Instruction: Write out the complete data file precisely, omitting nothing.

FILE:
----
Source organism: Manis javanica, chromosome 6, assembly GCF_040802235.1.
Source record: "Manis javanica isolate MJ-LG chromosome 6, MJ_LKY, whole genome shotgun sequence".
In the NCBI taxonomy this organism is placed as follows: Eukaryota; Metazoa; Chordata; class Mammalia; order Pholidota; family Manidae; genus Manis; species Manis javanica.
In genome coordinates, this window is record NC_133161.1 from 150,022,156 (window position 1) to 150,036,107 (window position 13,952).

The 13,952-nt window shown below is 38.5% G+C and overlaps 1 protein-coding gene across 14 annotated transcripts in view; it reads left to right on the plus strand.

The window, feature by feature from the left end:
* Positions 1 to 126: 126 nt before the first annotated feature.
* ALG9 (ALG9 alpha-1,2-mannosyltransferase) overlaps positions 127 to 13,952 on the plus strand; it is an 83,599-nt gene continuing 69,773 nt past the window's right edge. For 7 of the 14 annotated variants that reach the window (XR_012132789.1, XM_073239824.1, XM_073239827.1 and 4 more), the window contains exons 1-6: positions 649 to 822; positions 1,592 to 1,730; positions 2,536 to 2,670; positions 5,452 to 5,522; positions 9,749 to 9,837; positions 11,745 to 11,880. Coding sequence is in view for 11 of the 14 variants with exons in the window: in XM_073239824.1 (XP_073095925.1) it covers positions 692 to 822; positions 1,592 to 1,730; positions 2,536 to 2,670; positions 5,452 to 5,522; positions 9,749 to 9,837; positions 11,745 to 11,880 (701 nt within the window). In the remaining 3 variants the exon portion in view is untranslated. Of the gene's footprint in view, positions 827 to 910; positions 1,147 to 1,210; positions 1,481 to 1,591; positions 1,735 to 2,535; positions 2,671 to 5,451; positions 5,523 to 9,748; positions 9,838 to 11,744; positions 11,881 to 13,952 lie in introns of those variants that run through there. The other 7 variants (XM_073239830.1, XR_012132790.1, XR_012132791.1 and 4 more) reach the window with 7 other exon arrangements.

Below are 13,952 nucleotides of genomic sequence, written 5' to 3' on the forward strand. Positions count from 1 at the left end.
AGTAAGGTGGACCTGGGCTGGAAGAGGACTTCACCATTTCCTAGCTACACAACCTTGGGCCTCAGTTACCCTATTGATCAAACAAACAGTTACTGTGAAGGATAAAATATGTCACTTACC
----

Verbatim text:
Source organism: Manis javanica, chromosome 6, assembly GCF_040802235.1.
Source record: "Manis javanica isolate MJ-LG chromosome 6, MJ_LKY, whole genome shotgun sequence".
In the NCBI taxonomy this organism is placed as follows: Eukaryota; Metazoa; Chordata; class Mammalia; order Pholidota; family Manidae; genus Manis; species Manis javanica.
In genome coordinates, this window is record NC_133161.1 from 150,022,156 (window position 1) to 150,036,107 (window position 13,952).

The 13,952-nt window shown below is 38.5% G+C and overlaps 1 protein-coding gene across 14 annotated transcripts in view; it reads left to right on the plus strand.

The window, feature by feature from the left end:
* Positions 1 to 126: 126 nt before the first annotated feature.
* ALG9 (ALG9 alpha-1,2-mannosyltransferase) overlaps positions 127 to 13,952 on the plus strand; it is an 83,599-nt gene continuing 69,773 nt past the window's right edge. For 7 of the 14 annotated variants that reach the window (XR_012132789.1, XM_073239824.1, XM_073239827.1 and 4 more), the window contains exons 1-6: positions 649 to 822; positions 1,592 to 1,730; positions 2,536 to 2,670; positions 5,452 to 5,522; positions 9,749 to 9,837; positions 11,745 to 11,880. Coding sequence is in view for 11 of the 14 variants with exons in the window: in XM_073239824.1 (XP_073095925.1) it covers positions 692 to 822; positions 1,592 to 1,730; positions 2,536 to 2,670; positions 5,452 to 5,522; positions 9,749 to 9,837; positions 11,745 to 11,880 (701 nt within the window). In the remaining 3 variants the exon portion in view is untranslated. Of the gene's footprint in view, positions 827 to 910; positions 1,147 to 1,210; positions 1,481 to 1,591; positions 1,735 to 2,535; positions 2,671 to 5,451; positions 5,523 to 9,748; positions 9,838 to 11,744; positions 11,881 to 13,952 lie in introns of those variants that run through there. The other 7 variants (XM_073239830.1, XR_012132790.1, XR_012132791.1 and 4 more) reach the window with 7 other exon arrangements.

Below are 13,952 nucleotides of genomic sequence, written 5' to 3' on the forward strand. Positions count from 1 at the left end.
AGTAAGGTGGACCTGGGCTGGAAGAGGACTTCACCATTTCCTAGCTACACAACCTTGGGCCTCAGTTACCCTATTGATCAAACAAACAGTTACTGTGAAGGATAAAATATGTCACTTACC